Knopf: New York, 1973
Kinds of revolutions
Revolution has a variety of meanings in Twentieth-Century Russia, and even the term Bolshevik Revolution has narrow and wider senses. The narrowest application speaks of the second of the 1917 revolutions in wartime Russia, the Bolsheviks' October coup d'etat against Alexander Kerensky's Provisional Government. Wider applications would extend the revolutionary period to include the chaotic Civil War through 1921, or to the death of Lenin in January 1924. The widest sense of Bolshevik Revolution applies to the political and economic transformation of Soviet Russia during the 1920s.
Stephen F. Cohen's fine and detailed biography of Nikolai Bukharin, who is arguably the leading theorist of all the Bolshevik Communists — not excluding Vladimir Lenin — employs the latter sense. Bukharin and the Bolshevik Revolution: A Political Biography 1888-1938 concentrates almost exclusively on Bukharin's intellectual development and political struggles during the 1920s, and the political and economic situation in the Soviet Union as seen from the Politburo leadership's vantage. Throughout the 1920s Bukharin was among the top leaders of the Soviet Union. Toward the end of this time he was at the very top in a duumvirate with Joseph Stalin.
All during the 1920s, battles over theory — how to run a socialist state — dominated and divided the Soviet leadership. Contrary to popular opinion, Cohen shows clearly that there was no blueprint at hand.
A vast nation slowly recovering from defeat in the World War, from disruptive social revolution, from heartbreaking Civil War. Power in the hands of socialists at last; what to do?
Yes, exactly! But — what is to be done?
One of the most fateful decisions was a procedural one, Lenin's early ruling that there could be no factions within Communism. This sidelined the semi-reconciled former Mensheviks and Social Revolutionaries and others who clung to any non-Bolshevik ideas. Most critically, it also implied that although theories as well as ways and means were debated in the Politburo and Central Committee, real political maneuvers and divisions were hidden. Unity was important. Keeping up the appearance of unity, even within the inner circles, was deemed essential.
Lenin's anti-faction ruling also meant that persisting in a losing debate or minority viewpoint was defined to be: divisive and misdirecting; causing factionalism in the Bolshevik Party; contributing to rifts between peasants and proletarians; damaging morale and efficiency in the Soviet Union — and therefore was anti-socialist, unpatriotic, and counter-revolutionary.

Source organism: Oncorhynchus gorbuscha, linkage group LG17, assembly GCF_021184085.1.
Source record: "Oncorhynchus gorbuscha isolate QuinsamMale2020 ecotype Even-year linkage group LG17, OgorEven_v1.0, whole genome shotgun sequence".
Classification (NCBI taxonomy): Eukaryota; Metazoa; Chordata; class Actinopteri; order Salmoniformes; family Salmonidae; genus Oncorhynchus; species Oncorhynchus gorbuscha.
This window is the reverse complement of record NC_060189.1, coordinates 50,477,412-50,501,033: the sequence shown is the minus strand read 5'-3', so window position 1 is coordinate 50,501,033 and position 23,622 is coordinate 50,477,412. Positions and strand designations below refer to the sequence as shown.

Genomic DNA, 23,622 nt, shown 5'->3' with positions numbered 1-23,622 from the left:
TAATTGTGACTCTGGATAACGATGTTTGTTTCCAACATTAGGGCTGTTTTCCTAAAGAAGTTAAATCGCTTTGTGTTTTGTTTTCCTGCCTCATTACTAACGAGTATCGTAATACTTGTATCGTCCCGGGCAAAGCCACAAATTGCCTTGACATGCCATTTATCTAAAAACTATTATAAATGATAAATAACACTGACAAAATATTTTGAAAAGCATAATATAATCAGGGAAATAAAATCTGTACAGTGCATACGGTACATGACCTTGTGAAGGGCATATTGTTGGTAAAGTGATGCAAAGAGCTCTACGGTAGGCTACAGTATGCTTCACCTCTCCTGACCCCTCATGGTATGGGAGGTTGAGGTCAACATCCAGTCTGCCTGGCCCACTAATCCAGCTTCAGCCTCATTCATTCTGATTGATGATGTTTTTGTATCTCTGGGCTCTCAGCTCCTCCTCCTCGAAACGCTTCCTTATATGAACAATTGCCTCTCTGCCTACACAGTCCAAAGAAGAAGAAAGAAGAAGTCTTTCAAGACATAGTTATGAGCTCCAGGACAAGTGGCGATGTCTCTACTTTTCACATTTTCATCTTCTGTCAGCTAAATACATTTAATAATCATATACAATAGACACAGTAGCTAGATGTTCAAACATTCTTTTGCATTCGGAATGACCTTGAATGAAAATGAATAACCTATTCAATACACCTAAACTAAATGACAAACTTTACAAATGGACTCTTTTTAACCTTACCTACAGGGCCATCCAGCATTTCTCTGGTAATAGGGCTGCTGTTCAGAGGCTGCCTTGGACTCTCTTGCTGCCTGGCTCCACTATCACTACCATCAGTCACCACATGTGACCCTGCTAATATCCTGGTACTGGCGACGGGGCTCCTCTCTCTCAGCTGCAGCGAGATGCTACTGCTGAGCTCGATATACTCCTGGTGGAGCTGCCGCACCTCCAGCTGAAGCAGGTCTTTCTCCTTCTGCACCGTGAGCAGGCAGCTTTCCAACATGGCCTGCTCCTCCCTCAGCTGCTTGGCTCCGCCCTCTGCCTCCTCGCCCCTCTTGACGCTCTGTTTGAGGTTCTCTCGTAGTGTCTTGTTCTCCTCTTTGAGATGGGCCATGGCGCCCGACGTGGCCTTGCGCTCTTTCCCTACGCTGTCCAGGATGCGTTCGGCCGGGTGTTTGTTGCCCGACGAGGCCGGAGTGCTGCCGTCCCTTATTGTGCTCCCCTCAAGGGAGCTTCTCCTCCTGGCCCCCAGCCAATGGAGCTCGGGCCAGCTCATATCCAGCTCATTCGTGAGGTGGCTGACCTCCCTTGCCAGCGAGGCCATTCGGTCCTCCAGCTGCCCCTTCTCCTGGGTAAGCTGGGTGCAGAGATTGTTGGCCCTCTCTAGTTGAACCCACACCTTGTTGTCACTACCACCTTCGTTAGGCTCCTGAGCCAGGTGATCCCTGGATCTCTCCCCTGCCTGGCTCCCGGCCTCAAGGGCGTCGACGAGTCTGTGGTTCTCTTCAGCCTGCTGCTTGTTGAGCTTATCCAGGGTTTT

In the Soviet rulers' practice, the more important and divisive a issue, the more hidden its discussion. Increasingly during the 1920s, those who held the losing sides in debates were pushed out of the Politburo, out of the Central Committee, perhaps out of Russia. The secrecy on debates coupled with outward unity allowed Joseph Stalin, manager of the day-to-day party bureaucratic machinery, to keep strengthening his position by replacing in office his rivals' supporters and then the rivals themselves. In the 1930s the questioners and dissidents and especially all rivals to Stalin were killed.
The obsessive and deadly Soviet secrecy is a stark contrast to what David Brin forecasts for the world, and applauds, in The Transparent Society.
Cohen presumes that you have a general familiarity with Russian history in the first half of the Twentieth Century. Orlando Figes' A People's Tragedy is a good book to have read before Cohen's. Figes provides a massive history of the Russian revolutionary period in social context with many background sketches and enlivening details of individuals. The color and details in this passage, for instance, are not in Cohen:
Suppose Bukharin in that New York public library had learned the virtues of the American Constitution as the instrument supporting American freedoms, and talked this over persuasively with Trotsky and Kolontai? ... But apparently inexorably, the revolutions in Russia in 1917, like that in France in 1789, devolved into betrayal and disaster.